Another reason to keep the tongue flat or lower: Only the front axle
. If the tongue is up too much, the braking axle
will have less weight
and could skid? Not sure, but seems it could.
A couple of us have done the gut, or nearly gut, of the trailer. Lot's of work. I'll be posting pictures of my journey in a couple days.
It looks like you are dealing with someone having done the same rooftop a/c mod as mine had: A 4'x4' sheet of plywood screwed into the ridges above the back vent, with an A/C mounted on top. A couple problems: You can't seal at the vent hole, and it's just bad where the a/c mounts. Very flexible and prone to leak. My advise is no roof top a/c on Fiberstream
, but that's not very acceptable to some. When this extra weight is put on the roof, it causes the walls to try to bend outward. As the screws holding the shell into the back of the fridge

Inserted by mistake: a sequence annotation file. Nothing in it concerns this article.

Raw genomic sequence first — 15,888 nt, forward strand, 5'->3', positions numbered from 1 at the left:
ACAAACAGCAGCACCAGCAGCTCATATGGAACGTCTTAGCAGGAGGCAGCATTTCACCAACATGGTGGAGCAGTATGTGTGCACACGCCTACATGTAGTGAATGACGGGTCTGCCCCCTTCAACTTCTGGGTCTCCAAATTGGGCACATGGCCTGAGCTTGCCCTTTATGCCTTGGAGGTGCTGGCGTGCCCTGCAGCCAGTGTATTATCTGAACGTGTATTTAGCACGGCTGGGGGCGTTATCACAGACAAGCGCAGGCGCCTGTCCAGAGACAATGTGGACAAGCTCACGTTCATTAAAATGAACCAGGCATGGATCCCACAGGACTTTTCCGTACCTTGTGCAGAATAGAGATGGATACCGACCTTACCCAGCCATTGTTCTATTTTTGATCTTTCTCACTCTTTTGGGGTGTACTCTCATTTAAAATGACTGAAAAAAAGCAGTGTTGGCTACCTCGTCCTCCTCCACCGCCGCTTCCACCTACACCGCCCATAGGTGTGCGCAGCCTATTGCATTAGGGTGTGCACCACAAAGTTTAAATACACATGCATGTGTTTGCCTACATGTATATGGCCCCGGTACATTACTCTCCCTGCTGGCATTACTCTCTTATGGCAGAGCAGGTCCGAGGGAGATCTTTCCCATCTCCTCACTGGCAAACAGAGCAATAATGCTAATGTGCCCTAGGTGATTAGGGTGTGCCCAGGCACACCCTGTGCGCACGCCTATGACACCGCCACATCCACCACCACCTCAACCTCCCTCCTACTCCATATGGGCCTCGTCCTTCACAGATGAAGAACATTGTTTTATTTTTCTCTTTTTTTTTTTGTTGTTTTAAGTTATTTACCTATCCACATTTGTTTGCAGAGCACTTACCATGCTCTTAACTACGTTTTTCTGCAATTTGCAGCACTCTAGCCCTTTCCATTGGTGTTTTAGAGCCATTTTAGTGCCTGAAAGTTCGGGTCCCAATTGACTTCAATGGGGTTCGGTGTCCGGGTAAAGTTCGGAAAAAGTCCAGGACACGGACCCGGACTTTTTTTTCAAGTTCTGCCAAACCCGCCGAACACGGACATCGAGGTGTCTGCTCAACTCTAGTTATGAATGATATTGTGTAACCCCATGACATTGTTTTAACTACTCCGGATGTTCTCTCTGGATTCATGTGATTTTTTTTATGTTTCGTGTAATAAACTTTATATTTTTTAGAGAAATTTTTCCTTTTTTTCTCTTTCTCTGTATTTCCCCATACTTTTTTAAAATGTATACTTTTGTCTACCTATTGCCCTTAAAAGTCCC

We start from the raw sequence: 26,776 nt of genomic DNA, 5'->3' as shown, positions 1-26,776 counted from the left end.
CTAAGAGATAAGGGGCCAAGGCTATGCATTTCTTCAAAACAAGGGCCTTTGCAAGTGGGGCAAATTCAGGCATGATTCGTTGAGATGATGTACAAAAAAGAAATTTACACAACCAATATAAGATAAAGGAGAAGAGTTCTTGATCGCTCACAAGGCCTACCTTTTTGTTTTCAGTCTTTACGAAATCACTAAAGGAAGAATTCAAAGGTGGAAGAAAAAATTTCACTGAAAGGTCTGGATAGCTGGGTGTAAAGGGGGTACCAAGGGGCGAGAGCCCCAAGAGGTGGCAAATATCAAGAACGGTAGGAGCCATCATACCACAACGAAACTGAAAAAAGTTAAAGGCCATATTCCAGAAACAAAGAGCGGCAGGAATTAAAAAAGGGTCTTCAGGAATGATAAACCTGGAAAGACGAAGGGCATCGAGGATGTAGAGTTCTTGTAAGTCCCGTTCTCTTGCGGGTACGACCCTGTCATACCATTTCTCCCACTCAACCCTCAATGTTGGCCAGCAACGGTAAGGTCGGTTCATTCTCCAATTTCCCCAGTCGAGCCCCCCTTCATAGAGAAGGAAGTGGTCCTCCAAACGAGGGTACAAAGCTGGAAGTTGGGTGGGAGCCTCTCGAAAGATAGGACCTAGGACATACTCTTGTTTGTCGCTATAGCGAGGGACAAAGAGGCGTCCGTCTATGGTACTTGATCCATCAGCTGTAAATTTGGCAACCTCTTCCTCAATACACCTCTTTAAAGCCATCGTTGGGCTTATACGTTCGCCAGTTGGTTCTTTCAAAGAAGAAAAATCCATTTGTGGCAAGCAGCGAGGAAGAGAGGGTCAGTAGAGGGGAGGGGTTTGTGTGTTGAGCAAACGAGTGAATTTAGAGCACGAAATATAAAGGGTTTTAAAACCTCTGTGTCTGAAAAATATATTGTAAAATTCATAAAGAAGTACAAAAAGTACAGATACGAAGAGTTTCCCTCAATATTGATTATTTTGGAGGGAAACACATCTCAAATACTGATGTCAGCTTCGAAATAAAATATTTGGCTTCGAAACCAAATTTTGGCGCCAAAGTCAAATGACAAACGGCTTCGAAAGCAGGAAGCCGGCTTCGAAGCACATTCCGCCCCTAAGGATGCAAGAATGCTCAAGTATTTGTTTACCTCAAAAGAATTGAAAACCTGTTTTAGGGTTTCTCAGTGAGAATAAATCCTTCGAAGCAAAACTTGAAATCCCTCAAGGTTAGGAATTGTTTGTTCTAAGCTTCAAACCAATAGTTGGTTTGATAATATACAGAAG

and the kitchen walls and cabinets have been weakened from moisture/age/rot, the structure can't take the weight. The kitchen wall and fridge
wall need to pass the roof load to the floor, but there's no steel in the floor where it needs to be. This leads to bowing of the floor with moisture. It's a domino's effect. One thing that may lead to the impression of the walls bowing is the shape of the trailer. In order to get it out of the mold, they designed the top of the trailer walls tipped in from the bottom. The bottom of the trailer is wider than the top. Don't try to make the outside walls level. It's impossible.
Wow! Too much venting from experience. We are loving our rebuilt trailer, and just used it this weekend. I wish you well!